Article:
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How does a search engine work? A basic guide for beginners

  • August 19, 2019
  • SEO
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The first search engines on the Internet were relatively simple, yet they made it possible to find the information we needed. Only when Google came into the world in 1998 did we get the most innovative search engine, which remains so even today, even though it has about 30 competitors. How does it work?

The article is part of the study materials in the SEO course from Askpavel Academy

Sometimes there is a tendency to think that when we perform a search on Google (or any other search engine), the engine “runs” on all web pages in real time. In fact, it is a slightly more complicated and lengthy process – but we will simplify and break it down into three easy-to-understand sections: crawling web pages, indexing the pages and finally sorting the pages in the search results.

Step 1 – Scan

At this point the search engine discovers new web pages, or updates made to existing pages. This stage is also called “crawling”, because it is a “spider” bot that actually “crawls” through the pages and links in them. The crawl phase is performed all the time, regardless of when users actually perform a search.

The spiders of the search engine are constantly in the “chase” for web pages – whether it is completely new pages, or whether it is an update of existing pages. All these are crawled by spiders, so that the search engine will have access to the most up-to-date database available for web pages.

What content is crawled in search engines?

At the level of principle, a search engine is supposed to crawl any type of content – but in practice there are small differences between the different types. The most efficiently scanned content is HTML that includes live text. An image is a slightly less understood type of content, so more investment is required to understand it, alongside another identifying factor called Alt Text. Videos are probably beyond the current crawling ability of search engines, so it is always best to transcribe them into live text.

JavaScript content scans relatively well on Google (according to the company), but in practice there are still issues with JS scanning that make it difficult to identify certain elements. Google is constantly working on this issue, improving JavaScript’s crawling and indexing capabilities.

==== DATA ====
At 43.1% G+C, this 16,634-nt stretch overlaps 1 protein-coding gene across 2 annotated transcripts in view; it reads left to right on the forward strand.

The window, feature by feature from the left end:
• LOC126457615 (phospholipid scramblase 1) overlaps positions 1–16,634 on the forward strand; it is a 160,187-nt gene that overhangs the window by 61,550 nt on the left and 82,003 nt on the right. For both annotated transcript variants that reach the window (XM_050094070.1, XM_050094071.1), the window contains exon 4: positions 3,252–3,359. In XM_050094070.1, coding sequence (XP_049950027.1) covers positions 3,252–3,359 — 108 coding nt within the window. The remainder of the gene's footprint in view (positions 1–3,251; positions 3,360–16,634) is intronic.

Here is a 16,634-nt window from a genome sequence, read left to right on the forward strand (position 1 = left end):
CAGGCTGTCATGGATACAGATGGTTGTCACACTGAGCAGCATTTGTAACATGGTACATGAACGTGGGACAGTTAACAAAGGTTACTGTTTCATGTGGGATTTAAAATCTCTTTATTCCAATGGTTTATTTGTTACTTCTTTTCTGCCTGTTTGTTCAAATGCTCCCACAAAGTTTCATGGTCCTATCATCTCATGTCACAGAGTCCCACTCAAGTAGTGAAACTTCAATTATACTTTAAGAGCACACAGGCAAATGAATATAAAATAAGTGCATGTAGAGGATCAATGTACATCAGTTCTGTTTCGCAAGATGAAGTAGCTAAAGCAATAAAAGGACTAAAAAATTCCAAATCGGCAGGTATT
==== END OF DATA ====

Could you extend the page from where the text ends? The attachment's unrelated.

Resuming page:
What is the frequency of search engine crawling?

This question depends on a number of factors – what is the scan frequency set by default by the engine creators; What is the crawl budget that Google has allocated for certain types of sites and so on. The combination of all these parameters defines the frequency of crawling – some sites “come to visit” every few seconds (especially large sites, such as news), and some sites are crawled by Google every few weeks or even months.

The webmaster / promoter can influence the crawl frequency due to Google, by optimizing the crawl budget. You can also submit a web page for crawling using the URL checking tool in Google’s search console, or submit a complete sitemap for crawling.

How do I make sure Google crawls my site?

Very simple, type in the search box the phrase: site together with the domain address (without spaces):

site: askpavel.co.il

All the pages that Google displays in the results in response to this query (in this case 17,400 pages), are the pages that were discovered in the scan and added to the index (we will expand on this in step 2). To get all the pages, including sub-domains – it is recommended to remove www from the query and check only the root domain. If Google does not display any page in response to this query, it means that it did not crawl or add any page to the index, and should find out why (Is the site blocked? Has Google not visited the site for the first time yet?)

Some pages are indexed by Google

To see when was the last time Google crawled the page, look for a new query:

cache: askpavel.co.il